Saturday, August 30, 2008

The Voice of Experience......

Never ask the Geezer to 'take a quick snapshot.' It won't be quick. It won't be a snapshot unless you can wrest it from his grasp before he gets it into Aperture.

On the positive side, he's pretty gracious about wresting.

But 'quick' - not so much.

Saturday Picking at Appleton Farms

10 Sunflowers, a huge bouquet of flowers, 8 pounds of green beans, 3 edamame plants, tomatoes, more tomatoes, basil, hot peppers, more tomatoes.

What a Difference a Slipcover Makes.


I changed the slipcovers on our tv room sofa today. If I knew how to link to another entry, I'd show you how the red ones look. But here are the blue ones. I like the red better, but they need washing.

Thursday, August 28, 2008

Curries- Yum.

I've just posted 2 of my favorite vegetarian curry recipes on Hotdish Bleus. I made the eggplant one last night and had it again for lunch. Wowser.

Excellent for Weight Watchers, who like Indian cuisine and have a vegetarian living with them. Should there be anyone like that out there.

Monday, August 25, 2008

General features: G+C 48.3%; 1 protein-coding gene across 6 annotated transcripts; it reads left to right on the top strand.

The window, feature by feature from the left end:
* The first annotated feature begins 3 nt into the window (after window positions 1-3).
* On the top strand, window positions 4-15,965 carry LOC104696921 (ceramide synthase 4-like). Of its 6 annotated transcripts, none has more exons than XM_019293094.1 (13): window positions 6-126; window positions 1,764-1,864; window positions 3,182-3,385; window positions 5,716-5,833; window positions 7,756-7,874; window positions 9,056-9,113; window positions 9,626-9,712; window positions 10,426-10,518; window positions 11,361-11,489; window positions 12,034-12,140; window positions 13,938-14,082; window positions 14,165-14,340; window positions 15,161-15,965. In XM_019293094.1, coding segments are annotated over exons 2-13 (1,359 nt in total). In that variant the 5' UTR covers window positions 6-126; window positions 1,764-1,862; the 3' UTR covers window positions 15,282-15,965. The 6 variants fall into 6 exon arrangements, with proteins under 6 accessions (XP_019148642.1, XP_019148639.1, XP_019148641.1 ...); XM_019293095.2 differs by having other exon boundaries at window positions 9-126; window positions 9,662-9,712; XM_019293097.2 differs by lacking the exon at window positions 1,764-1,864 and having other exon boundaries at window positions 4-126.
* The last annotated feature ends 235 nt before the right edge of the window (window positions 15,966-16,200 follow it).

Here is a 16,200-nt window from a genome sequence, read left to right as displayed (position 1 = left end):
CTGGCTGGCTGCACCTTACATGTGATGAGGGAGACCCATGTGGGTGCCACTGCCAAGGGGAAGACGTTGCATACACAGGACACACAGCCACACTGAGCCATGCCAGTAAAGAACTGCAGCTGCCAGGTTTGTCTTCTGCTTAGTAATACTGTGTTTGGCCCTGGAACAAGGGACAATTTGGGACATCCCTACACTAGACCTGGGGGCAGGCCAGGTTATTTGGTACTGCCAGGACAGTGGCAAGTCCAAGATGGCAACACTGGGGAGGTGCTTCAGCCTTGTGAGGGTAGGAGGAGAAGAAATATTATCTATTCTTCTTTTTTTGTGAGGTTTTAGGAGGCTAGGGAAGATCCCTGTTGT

Mushrooms

Sheba and I walk to meet the Geezer's train most nights. Tonight, on the way home we spotted this wonderful mushroom. It's about 8 inches tall and perfectly formed. All it needs is an elf living under it.

It's a consequence of the rainy summer we've had - perfect conditions for all kinds of fungus. Mold is pretty happy this summer, too. But we will not speak of that.

Saturday, August 23, 2008

Appleton Farm - Picking Veg and Flowers

The COG and I went to Appleton Farm this morning to pick beans, tomatoes, flowers and herbs. The first picture was taken from the gate to the field where we can pick. Someone has left their sunflowers in a pail of water, while they pick something else.
For our membership we get two things. First, every week we get a grocery bag full of whatever is going, which we choose from bins in the barn. Second, there are some fields that are planted for us to pick from. Sometimes some things are limited. Today we were limited to 3 Heritage tomatoes - but could pick unlimited regular and plum tomatoes and cherry tomatoes. We were also limited (if you can call it a limit) to 10 stems of sunflowers and 5 gladioli.